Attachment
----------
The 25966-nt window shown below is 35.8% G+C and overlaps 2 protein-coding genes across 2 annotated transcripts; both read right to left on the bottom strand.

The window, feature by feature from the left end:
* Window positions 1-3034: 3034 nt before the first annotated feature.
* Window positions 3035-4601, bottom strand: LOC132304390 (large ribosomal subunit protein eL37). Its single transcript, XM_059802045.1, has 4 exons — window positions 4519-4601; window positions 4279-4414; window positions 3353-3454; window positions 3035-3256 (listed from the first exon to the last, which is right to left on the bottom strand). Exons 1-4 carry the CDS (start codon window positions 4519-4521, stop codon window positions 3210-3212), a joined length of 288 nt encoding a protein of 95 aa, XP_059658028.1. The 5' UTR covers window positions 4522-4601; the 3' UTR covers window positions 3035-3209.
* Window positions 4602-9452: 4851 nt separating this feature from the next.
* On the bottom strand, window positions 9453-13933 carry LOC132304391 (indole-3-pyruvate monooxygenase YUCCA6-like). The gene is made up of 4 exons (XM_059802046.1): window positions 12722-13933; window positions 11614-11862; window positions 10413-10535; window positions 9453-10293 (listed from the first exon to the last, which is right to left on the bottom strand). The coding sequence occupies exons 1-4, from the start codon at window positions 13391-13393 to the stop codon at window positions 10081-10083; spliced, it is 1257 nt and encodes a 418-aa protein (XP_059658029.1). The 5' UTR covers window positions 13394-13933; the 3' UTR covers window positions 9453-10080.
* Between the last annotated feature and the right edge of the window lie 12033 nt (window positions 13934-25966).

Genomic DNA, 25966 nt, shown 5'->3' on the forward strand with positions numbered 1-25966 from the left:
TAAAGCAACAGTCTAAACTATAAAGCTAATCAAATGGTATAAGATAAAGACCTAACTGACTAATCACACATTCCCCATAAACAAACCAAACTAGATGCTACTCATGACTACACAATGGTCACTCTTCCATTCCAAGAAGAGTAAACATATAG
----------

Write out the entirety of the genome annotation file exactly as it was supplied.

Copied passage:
The 25966-nt window shown below is 35.8% G+C and overlaps 2 protein-coding genes across 2 annotated transcripts; both read right to left on the bottom strand.

The window, feature by feature from the left end:
* Window positions 1-3034: 3034 nt before the first annotated feature.
* Window positions 3035-4601, bottom strand: LOC132304390 (large ribosomal subunit protein eL37). Its single transcript, XM_059802045.1, has 4 exons — window positions 4519-4601; window positions 4279-4414; window positions 3353-3454; window positions 3035-3256 (listed from the first exon to the last, which is right to left on the bottom strand). Exons 1-4 carry the CDS (start codon window positions 4519-4521, stop codon window positions 3210-3212), a joined length of 288 nt encoding a protein of 95 aa, XP_059658028.1. The 5' UTR covers window positions 4522-4601; the 3' UTR covers window positions 3035-3209.
* Window positions 4602-9452: 4851 nt separating this feature from the next.
* On the bottom strand, window positions 9453-13933 carry LOC132304391 (indole-3-pyruvate monooxygenase YUCCA6-like). The gene is made up of 4 exons (XM_059802046.1): window positions 12722-13933; window positions 11614-11862; window positions 10413-10535; window positions 9453-10293 (listed from the first exon to the last, which is right to left on the bottom strand). The coding sequence occupies exons 1-4, from the start codon at window positions 13391-13393 to the stop codon at window positions 10081-10083; spliced, it is 1257 nt and encodes a 418-aa protein (XP_059658029.1). The 5' UTR covers window positions 13394-13933; the 3' UTR covers window positions 9453-10080.
* Between the last annotated feature and the right edge of the window lie 12033 nt (window positions 13934-25966).

Genomic DNA, 25966 nt, shown 5'->3' on the forward strand with positions numbered 1-25966 from the left:
TAAAGCAACAGTCTAAACTATAAAGCTAATCAAATGGTATAAGATAAAGACCTAACTGACTAATCACACATTCCCCATAAACAAACCAAACTAGATGCTACTCATGACTACACAATGGTCACTCTTCCATTCCAAGAAGAGTAAACATATAG